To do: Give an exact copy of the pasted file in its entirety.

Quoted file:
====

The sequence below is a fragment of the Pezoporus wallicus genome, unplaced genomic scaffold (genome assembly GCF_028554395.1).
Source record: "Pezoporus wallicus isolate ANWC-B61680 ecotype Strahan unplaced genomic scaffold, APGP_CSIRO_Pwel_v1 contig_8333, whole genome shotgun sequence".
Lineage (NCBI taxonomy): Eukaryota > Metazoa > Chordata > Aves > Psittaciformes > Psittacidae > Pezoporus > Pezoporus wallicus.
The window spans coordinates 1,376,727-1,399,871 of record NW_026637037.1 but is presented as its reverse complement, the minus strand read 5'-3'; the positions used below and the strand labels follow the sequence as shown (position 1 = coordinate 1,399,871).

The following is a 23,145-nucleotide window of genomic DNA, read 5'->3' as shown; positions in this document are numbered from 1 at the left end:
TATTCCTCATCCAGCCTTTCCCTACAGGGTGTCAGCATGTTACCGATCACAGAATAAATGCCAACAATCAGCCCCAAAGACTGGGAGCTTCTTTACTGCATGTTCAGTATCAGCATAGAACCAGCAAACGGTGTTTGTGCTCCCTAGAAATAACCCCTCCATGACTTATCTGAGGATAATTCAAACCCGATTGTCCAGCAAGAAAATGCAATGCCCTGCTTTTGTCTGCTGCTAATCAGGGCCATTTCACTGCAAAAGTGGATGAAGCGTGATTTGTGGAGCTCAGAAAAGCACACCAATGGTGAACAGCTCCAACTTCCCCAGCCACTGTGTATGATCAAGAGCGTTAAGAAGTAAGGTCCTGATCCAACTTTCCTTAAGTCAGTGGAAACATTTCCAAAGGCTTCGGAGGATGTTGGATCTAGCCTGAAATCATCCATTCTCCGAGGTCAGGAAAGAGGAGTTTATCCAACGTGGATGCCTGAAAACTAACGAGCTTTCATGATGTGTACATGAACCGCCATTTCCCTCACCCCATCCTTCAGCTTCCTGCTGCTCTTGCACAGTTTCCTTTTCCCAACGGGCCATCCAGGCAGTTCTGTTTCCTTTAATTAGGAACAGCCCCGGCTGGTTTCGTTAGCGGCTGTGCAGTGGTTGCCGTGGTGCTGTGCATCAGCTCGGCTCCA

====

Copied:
The sequence below is a fragment of the Pezoporus wallicus genome, unplaced genomic scaffold (genome assembly GCF_028554395.1).
Source record: "Pezoporus wallicus isolate ANWC-B61680 ecotype Strahan unplaced genomic scaffold, APGP_CSIRO_Pwel_v1 contig_8333, whole genome shotgun sequence".
Lineage (NCBI taxonomy): Eukaryota > Metazoa > Chordata > Aves > Psittaciformes > Psittacidae > Pezoporus > Pezoporus wallicus.
The window spans coordinates 1,376,727-1,399,871 of record NW_026637037.1 but is presented as its reverse complement, the minus strand read 5'-3'; the positions used below and the strand labels follow the sequence as shown (position 1 = coordinate 1,399,871).

The following is a 23,145-nucleotide window of genomic DNA, read 5'->3' as shown; positions in this document are numbered from 1 at the left end:
TATTCCTCATCCAGCCTTTCCCTACAGGGTGTCAGCATGTTACCGATCACAGAATAAATGCCAACAATCAGCCCCAAAGACTGGGAGCTTCTTTACTGCATGTTCAGTATCAGCATAGAACCAGCAAACGGTGTTTGTGCTCCCTAGAAATAACCCCTCCATGACTTATCTGAGGATAATTCAAACCCGATTGTCCAGCAAGAAAATGCAATGCCCTGCTTTTGTCTGCTGCTAATCAGGGCCATTTCACTGCAAAAGTGGATGAAGCGTGATTTGTGGAGCTCAGAAAAGCACACCAATGGTGAACAGCTCCAACTTCCCCAGCCACTGTGTATGATCAAGAGCGTTAAGAAGTAAGGTCCTGATCCAACTTTCCTTAAGTCAGTGGAAACATTTCCAAAGGCTTCGGAGGATGTTGGATCTAGCCTGAAATCATCCATTCTCCGAGGTCAGGAAAGAGGAGTTTATCCAACGTGGATGCCTGAAAACTAACGAGCTTTCATGATGTGTACATGAACCGCCATTTCCCTCACCCCATCCTTCAGCTTCCTGCTGCTCTTGCACAGTTTCCTTTTCCCAACGGGCCATCCAGGCAGTTCTGTTTCCTTTAATTAGGAACAGCCCCGGCTGGTTTCGTTAGCGGCTGTGCAGTGGTTGCCGTGGTGCTGTGCATCAGCTCGGCTCCA